Is PH real estate ready for Asean integration?
Can the Philippines compete with its next-door neighbors in the Asean?
Property analysts are one in saying yes, but they also admitted of the presence of some major hurdles on the way.
Property analyst Enrique M. Soriano III, Ateneo program director for real estate and senior adviser for Wong+Bernstein Business Advisory, said: “No doubt, the Philippine real estate industry can compete with the best of the Association of Southeast Asian Nations. Technological innovation and best-in-breed designs make the [Philippine] sector at par with the league leaders [Malaysia, Indonesia and Singapore]. The stakeholders [aside from the end-users] are those in the financial sector.”
He added that in Singapore, “real estate is being traded much like a financial commodity. Risk and return and rental yields are predictable.”
Soriano, however, did see some obstacles. He said: “In the Philippines, we are still in the infancy stage. Growth via financial intermediaries is still in the start-up phase. Providers of capital are available, but a global event can trigger a pullout of funds. Another major hurdle—very fundamental—is LGU-dictated land use, which is a bane for private developers. National policies and structural issues in the national level ranging from land valuation to bureaucracy and graft are the biggest enemies in the sustainability of the real sector.”
During the March 9 introduction of the Asia Pacific Real Estate Association (Aprea)-Philippine chapter officers at the Event Center of Century City Mall, the association reiterated its advocacy of increasing the competitiveness of the country’s real estate sector in preparation for Asean integration, or the so-called Asean Economic Community (AEC).
The March 9 event also introduced Aprea’s new chair Jose EB Antonio, CEO of Century Properties, and other officers: vice chair Jeffrey Lim (SM Development Corp. president), membership committee head Michael de Guzman (Macquarie Group of Companies managing director), sustainability group head Rick Santos (CBRE Philippines chair), regulatory committee head Francisco Lim (partner at Accra Law), and programs and events committee head Arlene Magtibay (Robinsons Land senior vice president).
The group said it would take advantage of the Philippines’ global popularity as “one of the world’s healthiest emerging markets” to push its 2015 goals and priorities.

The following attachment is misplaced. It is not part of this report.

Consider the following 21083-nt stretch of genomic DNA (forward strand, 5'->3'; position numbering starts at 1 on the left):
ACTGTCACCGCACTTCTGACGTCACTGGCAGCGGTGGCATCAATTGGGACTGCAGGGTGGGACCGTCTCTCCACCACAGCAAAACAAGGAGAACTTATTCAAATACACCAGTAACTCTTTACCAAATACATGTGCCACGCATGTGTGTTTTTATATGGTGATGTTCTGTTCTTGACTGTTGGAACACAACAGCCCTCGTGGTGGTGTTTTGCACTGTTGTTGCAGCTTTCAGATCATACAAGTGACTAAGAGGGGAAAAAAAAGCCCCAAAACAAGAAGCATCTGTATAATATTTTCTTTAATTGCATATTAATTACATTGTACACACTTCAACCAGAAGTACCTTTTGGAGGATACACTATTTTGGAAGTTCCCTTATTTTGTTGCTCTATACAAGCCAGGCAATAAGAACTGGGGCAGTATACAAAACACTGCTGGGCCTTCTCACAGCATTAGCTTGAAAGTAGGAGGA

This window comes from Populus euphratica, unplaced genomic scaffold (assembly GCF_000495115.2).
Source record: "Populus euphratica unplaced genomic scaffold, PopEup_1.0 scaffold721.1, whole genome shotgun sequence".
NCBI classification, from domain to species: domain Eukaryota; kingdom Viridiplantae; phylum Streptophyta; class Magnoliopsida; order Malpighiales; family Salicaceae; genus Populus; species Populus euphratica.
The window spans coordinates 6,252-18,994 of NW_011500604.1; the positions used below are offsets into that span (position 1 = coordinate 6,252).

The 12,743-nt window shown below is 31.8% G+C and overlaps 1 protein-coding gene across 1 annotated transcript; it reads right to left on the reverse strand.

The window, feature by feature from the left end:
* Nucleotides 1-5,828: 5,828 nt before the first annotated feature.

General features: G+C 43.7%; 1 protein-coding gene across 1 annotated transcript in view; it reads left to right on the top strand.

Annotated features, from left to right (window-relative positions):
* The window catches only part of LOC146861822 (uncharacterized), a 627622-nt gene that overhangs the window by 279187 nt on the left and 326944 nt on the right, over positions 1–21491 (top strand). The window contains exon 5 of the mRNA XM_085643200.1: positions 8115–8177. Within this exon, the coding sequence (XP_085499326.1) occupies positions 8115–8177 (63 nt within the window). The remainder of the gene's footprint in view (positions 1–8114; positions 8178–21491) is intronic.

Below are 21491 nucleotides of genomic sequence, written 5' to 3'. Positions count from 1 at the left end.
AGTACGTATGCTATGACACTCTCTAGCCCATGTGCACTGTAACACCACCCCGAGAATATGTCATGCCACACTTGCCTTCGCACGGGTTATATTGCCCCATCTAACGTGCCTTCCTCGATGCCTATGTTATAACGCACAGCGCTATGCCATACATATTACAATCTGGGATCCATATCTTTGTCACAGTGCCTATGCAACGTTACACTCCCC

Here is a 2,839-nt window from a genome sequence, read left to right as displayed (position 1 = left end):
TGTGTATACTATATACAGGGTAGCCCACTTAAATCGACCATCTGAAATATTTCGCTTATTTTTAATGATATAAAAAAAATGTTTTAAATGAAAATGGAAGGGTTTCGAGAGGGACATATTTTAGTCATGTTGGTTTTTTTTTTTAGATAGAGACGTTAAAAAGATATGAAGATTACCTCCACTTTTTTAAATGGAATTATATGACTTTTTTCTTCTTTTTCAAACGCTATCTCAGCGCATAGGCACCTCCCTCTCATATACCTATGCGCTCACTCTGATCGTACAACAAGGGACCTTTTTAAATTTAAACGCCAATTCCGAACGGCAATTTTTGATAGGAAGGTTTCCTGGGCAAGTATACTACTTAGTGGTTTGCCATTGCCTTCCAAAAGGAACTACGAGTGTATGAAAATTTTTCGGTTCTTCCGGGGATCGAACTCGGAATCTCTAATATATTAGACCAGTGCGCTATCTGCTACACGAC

Antonio declared that Aprea Philippines “will work hard to promote to push the country’s development agenda globally, and serve as the platform for bringing Philippine real estate to a bigger form.”
Among other actions, the group will share up-to-date industry information and will conduct research to determine the best cities for real estate businesses. It also targets the next regional Aprea conference to be held in the country in the next few years, and promotes itself to young industry players to seek possible joint venture initiatives.
Antonio said the initiatives of Aprea-Philippine chapter “come at the most opportune time in the real estate industry as there is so much positive outlook on the local property landscape.” He added that “many economists predict the Philippines will become the top performing economy in Asean this year, according to a Colliers Philippines report. The developments are moving out of Metro Manila and expanding to key provinces with new infrastructure and enhanced accessibility, industrial parks, offices, retail and housing strong because of renewed interest in manufacturing, the BPO [business process outsourcing] boom, increase in employment and consumer spending power. Destination developments with leisure, entertainment and tourism components are emerging.”
Santos said one of the hurdles the government can help the sector with is to accelerate the phase of public-private partnerships.
He cited the upcoming Asia-Pacific Economic Conference (Apec) 2015 as good incentives for the government to showcase all the positive developments in the Philippines, including the refurbished airports and the added infrastructure to decongest traffic. Public-private partnerships toward an improved educational system would also help make sure that as the population grows, children get the best education, with the curriculum aimed in sectors where it would be easier to get jobs.
As an example, Santos suggested the training of more students in engineering subjects, to encourage young minds to pursue software engineering and development.
Antonio, CEO of the listed real estate company Century Properties Group Inc., succeeded Jaime Ysmael, senior vice president of Ayala Land Inc., for the Aprea chairmanship.
Ayala Land, Century Properties, Megaworld, Robinsons Land, SM Development Corp. and Vista Land are Aprea-Philippine chapter members.
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